Module Two – In plain sight

Smartphone AR and VR technologies on your phone

“Google 3D ribosome” by Heather Oughton (flickr) is licensed under CC BY 4.0

In Module One, you will have noticed from the timeline that Augmented Reality technology has increasingly featured in the last 5 years. In your daily life, do you still consider your smartphone as just a technology for communication or entertainment? Apps such as facebook, Instagram and Snapchat include augmented overlays. Whether this is an enhancement will be down to personal opinion, however it is popular in Social Media!

The purpose of this module is to explore AR activities that can be done either on a smartphone, tablet or a computer using technologies that are ‘in plain sight’ – meaning are not often used or the user was not aware of them at all. The example in the header was created using Google 3D on an iPhone XR and searching for red blood cells. This can be used as class exercise for up to A Level biology. It could be used as ice breaker exercise, a reward system – say as a fun session on occasions or even a gamification activity, getting the learners to search rapidly for a list of resources and certain features. Being made aware of these technologies will suit visual and kinaesthetic learners, where words and flat artwork may not be enough. Being able to turn AR or 3D model can raise the structural or spacial awareness of the object. As Google 3D has no software cost implications as long as there is internet access and a suitable device, it serves as an introduction to AR and as more resources are developed it will become more useful.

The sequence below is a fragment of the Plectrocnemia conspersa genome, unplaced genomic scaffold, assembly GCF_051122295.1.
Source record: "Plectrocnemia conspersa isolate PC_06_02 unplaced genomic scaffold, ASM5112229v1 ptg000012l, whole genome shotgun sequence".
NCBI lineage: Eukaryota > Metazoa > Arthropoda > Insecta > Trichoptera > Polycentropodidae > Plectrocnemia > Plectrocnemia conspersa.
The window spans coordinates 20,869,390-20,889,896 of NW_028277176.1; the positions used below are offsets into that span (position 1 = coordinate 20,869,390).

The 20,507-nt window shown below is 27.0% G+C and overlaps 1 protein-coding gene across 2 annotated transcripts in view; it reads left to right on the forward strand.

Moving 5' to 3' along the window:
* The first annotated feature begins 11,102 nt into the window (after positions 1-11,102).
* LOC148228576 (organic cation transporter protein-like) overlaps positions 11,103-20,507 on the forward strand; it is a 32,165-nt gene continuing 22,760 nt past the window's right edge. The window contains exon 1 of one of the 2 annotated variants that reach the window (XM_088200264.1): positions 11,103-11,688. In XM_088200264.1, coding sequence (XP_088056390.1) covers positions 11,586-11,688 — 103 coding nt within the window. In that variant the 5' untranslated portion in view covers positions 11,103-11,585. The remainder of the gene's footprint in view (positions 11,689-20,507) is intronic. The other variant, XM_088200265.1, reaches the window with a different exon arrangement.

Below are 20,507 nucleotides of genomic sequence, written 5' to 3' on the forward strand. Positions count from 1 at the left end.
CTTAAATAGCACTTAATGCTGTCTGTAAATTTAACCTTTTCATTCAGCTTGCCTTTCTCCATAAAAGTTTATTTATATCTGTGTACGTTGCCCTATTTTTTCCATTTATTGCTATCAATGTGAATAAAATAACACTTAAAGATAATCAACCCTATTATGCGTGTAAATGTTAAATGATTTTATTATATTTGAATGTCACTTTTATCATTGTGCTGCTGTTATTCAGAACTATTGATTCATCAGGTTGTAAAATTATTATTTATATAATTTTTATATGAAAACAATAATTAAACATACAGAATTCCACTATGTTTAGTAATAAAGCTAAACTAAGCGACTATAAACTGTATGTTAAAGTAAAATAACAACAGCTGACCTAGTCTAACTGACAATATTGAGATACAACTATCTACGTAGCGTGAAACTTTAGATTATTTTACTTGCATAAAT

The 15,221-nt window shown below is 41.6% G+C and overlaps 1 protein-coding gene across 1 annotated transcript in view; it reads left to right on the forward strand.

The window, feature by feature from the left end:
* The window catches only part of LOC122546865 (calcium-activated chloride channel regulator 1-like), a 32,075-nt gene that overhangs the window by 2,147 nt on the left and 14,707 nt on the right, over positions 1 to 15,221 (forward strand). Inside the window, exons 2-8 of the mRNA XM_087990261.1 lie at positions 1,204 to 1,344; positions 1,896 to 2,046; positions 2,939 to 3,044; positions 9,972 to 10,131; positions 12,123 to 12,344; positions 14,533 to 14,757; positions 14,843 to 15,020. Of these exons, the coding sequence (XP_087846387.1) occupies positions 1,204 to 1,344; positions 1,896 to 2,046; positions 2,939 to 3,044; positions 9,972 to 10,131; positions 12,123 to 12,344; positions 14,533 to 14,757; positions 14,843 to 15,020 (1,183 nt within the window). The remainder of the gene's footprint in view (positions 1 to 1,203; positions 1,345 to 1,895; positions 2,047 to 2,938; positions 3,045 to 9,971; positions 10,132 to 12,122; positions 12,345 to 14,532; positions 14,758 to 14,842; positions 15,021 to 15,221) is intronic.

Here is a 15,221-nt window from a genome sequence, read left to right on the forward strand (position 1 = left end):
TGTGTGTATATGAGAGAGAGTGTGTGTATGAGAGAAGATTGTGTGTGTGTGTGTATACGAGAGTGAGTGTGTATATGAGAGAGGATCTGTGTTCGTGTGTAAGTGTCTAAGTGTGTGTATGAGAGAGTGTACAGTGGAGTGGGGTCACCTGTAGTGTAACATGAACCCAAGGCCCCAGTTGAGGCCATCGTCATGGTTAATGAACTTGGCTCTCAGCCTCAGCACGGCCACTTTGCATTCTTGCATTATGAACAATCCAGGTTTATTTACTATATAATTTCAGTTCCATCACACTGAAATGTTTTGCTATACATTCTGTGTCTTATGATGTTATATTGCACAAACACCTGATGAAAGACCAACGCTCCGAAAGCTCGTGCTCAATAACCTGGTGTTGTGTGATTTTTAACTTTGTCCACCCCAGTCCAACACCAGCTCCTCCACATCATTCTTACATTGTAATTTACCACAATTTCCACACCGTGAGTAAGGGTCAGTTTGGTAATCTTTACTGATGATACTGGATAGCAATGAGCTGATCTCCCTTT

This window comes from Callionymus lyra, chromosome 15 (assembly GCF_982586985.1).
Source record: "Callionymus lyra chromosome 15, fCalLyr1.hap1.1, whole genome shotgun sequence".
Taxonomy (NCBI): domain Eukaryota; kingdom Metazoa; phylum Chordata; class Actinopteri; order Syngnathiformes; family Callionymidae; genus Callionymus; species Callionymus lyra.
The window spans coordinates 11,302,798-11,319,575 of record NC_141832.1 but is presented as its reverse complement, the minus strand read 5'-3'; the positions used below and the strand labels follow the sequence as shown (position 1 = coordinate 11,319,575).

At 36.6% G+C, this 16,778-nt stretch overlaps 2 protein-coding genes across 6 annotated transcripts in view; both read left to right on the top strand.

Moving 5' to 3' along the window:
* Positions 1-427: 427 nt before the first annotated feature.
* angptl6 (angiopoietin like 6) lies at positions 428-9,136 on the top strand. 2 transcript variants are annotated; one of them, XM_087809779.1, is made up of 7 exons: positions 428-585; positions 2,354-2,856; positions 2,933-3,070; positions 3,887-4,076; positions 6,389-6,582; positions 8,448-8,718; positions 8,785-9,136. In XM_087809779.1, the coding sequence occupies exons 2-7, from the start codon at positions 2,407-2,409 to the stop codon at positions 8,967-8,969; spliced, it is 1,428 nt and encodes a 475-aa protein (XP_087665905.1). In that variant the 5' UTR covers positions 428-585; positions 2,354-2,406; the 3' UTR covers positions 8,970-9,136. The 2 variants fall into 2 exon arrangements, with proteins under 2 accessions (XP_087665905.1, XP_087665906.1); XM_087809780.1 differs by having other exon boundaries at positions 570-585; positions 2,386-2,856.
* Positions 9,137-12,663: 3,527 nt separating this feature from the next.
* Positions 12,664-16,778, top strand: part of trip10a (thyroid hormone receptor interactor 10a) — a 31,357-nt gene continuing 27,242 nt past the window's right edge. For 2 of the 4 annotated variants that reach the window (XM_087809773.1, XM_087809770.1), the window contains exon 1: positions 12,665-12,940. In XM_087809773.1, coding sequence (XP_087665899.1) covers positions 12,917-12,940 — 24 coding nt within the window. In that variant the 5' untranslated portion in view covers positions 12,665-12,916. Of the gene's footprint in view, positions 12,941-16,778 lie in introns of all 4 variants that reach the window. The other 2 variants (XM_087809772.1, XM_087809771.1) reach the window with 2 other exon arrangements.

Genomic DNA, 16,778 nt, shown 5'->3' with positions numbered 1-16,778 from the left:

Most people may be aware of QR codes, and some objects in the environment can trigger augmented reality such as LeafSnap from Columbia University, the University of Maryland and the Smithsonian Institution that can identify flora. In using these technologies it can be seen as a inexpensive way of making learning fun and fostering an inquisitive nature. As the range of activities expands, this may even be in line with Facer who highlighted the ‘possibility of radical novelty’, allowing learners to explore and discover their own realities (Facer 2016) (p 70.)